"There's work to be done, you had a good go/ the tractor is ready, there's plenty to sow/ this year's the year with good looking ground/ and I'm feeling good as I make my way round." - Beautiful Circle - Sara Storer.

She emits a piercing whistle for her best mate Eddie and beckons him to get off the road as a truck speeds by.

Eddie is not a servile lover - he's a farm dog coping with the torrid traffic near Gosford on the NSW Central Coast.
It's easy to see why singer-songwriter-teacher Sara Storer was subject of her own ABC docco 'Heart Of The Country' and featured on Nine Network show, '60 Minutes,' with Kasey Chambers.

She is the real deal - a credible daughter of the soil.

Storer, born and bred on a 5,000 acre family wheat farm at Wemen near Robinvale in the Sunraysia, is not a prefab femme fatale created for Video Hits.

She is perfect for Nu Country TV when she debuts with John Williamson on their duet Raining On The Plains on Saturday November 1.

But the female twin, equal second youngest in six children, wrote the song for her second ABC Music album 'Beautiful Circle.

And, with the help of two brothers, her dad and grandmother, she has written 12 of the 14 songs on the sequel to her debut 'Chasing Buffalo.'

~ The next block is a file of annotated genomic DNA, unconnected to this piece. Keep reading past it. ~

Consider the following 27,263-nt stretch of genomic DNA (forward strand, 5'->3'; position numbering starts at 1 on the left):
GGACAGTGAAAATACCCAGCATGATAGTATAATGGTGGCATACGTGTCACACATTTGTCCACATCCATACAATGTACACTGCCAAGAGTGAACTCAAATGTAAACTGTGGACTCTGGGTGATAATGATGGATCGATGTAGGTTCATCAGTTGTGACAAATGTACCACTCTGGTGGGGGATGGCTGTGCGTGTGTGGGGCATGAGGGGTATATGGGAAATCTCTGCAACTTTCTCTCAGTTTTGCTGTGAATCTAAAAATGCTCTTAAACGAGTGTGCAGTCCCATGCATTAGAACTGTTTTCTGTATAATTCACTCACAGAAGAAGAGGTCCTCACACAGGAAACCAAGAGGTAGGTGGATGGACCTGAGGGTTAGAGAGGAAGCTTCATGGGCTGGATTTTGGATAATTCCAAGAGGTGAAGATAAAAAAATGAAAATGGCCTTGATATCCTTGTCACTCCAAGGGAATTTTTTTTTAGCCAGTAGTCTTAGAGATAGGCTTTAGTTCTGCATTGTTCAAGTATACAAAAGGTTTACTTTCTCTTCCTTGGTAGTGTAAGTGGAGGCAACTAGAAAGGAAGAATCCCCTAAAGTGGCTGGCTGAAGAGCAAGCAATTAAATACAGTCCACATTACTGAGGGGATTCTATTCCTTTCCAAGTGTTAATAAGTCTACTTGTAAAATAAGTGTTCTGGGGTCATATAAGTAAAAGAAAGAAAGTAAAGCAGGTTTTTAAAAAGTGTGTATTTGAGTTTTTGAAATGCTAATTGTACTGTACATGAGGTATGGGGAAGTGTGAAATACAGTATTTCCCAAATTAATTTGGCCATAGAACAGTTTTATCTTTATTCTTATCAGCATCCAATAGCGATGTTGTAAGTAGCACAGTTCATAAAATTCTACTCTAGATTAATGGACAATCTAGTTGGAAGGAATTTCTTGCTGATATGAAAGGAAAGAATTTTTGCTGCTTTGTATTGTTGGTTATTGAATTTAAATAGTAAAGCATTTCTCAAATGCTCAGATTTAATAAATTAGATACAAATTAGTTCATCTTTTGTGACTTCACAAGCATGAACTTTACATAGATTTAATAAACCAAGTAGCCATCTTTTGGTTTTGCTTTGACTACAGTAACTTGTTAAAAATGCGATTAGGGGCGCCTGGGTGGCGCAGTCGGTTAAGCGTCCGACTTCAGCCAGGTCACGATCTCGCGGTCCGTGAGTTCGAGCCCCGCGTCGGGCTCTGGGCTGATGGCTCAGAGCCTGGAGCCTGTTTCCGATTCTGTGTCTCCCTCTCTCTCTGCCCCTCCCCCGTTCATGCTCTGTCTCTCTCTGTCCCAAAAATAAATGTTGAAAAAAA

Chasing Buffalo was spawned by a five year stint teaching in the outback - remote towns such as Kalkaringi, about 500 kilometres south of Katherine.


When Sara wrote rural hardship song 'Tell These Hands' her family's 12,000-hectare western NSW farm was besieged by floods.

But on the song's release last spring the Storers were suffering their worst drought in more than two decades.

The family's farm is in the guts of NSW between Gualargambone and Warren, north of Dubbo.

"It was written during the floods three years ago," Sara, 29, told Nu Country in a call from a phone box near Gosford.

"Next we had an average year, then a drought."

The song is more than just a vignette of seasonal struggles to survive and provide bread and meat to keep the cities fed and the nation's balance of payments in the black.
It's about how her dad Lindsay, 60, and his peers - male and female - battle to survive on a personal level.

"My dad's hands may look like they need a good wash, but to me they are carved with passion and love and will fight to do what he and many others love best - work and the land," Storer says.

"No-one tells these hands to give up."


The Storers headed north about eight years ago and bought a bigger farm so their three sons could join their patriarch on the land.